They target the most visible and appreciated buildings, programs and services as the first to be put on the chopping block. The outcry over the closure of a popular site, like the Washington Monument, or the loss of some vital program is usually enough to force the federal government to add to the deficit-rather than reduce spending.
Gov. Jerry Brown, with his decades in government, undoubtedly knows all about the Washington Monument strategy. So when he targeted redevelopment agencies in his budget proposal, he likely knew he would be seeking the elimination of funding for agencies that were especially vulnerable to the budget axe because they are relatively unknown and unappreciated by the public. He recently called redevelopment “a somewhat mysterious process to the average voter.”
His proposal has generated an outcry from California mayors and city leaders. But it’s not created a significant reaction from the general public. That’s not surprising given the redevelopment agencies’ failure to tell their story to the public.
In today’s environment, it is no longer enough to do good work. Municipalities and public agencies, like their private counterparts, must inform the public of their accomplishments, if they wish to have the support they need in tough budgetary times or to demonstrate their value under tough scrutiny.
The state’s approximately 400 redevelopment agencies have been around for 65 years and collect about $5 billion a year in property taxes. But they have not-as a group-documented their benefits to the public. They could only provide one objective study of their value when questioned recently by a prominent newspaper columnist. The study dated back to 1998 and was hardly favorable.
While there were reports of waste and sweetheart deals at some redevelopment agencies-and more may be expected with State Controller John Chiang’s decision to audit 18 of them – there are projects that have fulfilled their mandates, including the ones Jerry Brown brought to downtown Oakland as its mayor.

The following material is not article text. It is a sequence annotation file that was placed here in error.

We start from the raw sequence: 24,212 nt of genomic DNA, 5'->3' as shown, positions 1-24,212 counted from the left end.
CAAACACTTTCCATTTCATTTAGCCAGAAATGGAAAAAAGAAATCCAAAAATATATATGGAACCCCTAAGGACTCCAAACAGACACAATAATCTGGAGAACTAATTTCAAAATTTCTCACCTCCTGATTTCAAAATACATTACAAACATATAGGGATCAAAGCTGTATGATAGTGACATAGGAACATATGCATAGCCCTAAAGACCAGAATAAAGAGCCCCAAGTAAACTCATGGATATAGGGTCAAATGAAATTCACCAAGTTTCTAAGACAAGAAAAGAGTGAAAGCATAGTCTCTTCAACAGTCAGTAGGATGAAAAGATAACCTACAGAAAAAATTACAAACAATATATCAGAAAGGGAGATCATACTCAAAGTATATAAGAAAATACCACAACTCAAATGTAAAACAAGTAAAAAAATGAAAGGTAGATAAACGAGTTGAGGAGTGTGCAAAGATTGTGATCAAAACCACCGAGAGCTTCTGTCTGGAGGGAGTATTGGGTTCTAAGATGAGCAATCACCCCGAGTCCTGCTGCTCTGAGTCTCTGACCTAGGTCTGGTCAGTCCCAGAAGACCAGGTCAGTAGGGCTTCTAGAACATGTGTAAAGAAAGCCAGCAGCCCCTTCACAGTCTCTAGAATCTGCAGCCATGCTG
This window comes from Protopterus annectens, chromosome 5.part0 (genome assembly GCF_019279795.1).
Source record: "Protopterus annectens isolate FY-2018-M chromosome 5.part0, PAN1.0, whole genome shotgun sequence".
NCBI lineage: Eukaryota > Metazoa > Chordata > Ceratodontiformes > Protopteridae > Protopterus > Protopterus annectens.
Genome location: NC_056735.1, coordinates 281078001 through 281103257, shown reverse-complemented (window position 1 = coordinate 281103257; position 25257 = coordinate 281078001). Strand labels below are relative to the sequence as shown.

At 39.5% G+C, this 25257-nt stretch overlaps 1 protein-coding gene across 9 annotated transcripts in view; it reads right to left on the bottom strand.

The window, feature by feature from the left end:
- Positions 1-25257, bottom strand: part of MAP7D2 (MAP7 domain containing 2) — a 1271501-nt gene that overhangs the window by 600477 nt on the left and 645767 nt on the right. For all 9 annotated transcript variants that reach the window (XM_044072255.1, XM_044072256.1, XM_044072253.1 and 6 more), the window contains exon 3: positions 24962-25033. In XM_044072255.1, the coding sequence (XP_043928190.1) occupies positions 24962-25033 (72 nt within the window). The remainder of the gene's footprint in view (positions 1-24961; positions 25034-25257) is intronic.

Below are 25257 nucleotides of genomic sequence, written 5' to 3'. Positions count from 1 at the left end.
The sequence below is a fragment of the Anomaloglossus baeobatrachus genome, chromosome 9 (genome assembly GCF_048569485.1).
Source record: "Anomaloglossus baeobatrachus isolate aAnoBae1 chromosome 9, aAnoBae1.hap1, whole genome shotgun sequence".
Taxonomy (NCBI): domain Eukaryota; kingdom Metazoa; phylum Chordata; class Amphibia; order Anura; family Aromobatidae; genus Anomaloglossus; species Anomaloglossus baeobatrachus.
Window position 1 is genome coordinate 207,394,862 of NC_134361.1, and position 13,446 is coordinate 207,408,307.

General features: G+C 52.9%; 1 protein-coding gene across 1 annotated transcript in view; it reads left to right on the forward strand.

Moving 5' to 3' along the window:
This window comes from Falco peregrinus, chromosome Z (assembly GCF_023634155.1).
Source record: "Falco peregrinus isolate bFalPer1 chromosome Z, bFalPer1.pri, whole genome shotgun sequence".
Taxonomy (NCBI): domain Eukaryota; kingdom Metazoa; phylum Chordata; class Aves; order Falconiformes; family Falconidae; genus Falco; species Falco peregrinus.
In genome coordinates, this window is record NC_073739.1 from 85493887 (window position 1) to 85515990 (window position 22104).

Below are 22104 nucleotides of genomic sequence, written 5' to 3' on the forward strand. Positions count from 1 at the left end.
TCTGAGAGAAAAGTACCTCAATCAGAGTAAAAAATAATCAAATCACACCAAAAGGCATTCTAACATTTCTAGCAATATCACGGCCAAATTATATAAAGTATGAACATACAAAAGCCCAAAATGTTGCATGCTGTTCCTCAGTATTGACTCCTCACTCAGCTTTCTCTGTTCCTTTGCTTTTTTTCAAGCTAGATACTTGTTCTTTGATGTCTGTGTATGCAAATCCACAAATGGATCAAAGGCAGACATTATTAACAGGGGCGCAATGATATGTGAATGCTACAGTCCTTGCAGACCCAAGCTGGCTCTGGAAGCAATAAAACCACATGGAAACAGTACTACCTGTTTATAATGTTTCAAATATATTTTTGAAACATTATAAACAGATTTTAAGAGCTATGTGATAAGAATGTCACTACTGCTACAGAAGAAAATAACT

John Shirey, executive director of the California Redevelopment Association, has explained to news media that the agencies support more than 300,000 jobs and add $40 billion to the state’s economy, $2 billion of which is tax revenue to state and local governments.
Projects that have created jobs, revitalized downtowns, increased property values and improved the quality of life for local residents still have time to tell their story to the public and make their case for continued funding.
Not only would this provide valuable public information for budgetary decision making: It would be good for government.
Accounting to the public for how its money is spent, the benefits to the community, the jobs created and the economic value of a project add important layers of accountability and transparency to government.
Public reporting of agency actions requires major decisions about the use of public funds to be filtered through a public prism. It forces decision makers to weigh whether their choices can withstand the light of day-or the bright lights of the television news cameras.
This public accountability can give Californians confidence their money is being spent wisely and ultimately ensure the programs and projects that matter will be spared the budget axe. It could help rebuild voters’ confidence in government, as well.
Few projects or programs can attract the attention or visibility of the 556-foot-tall Washington Monument rising from the center of the Washington Mall in the nation’s capital. But all worthy projects and programs have the capacity to capture the public’s attention and its support if their stories are told candidly and convincingly.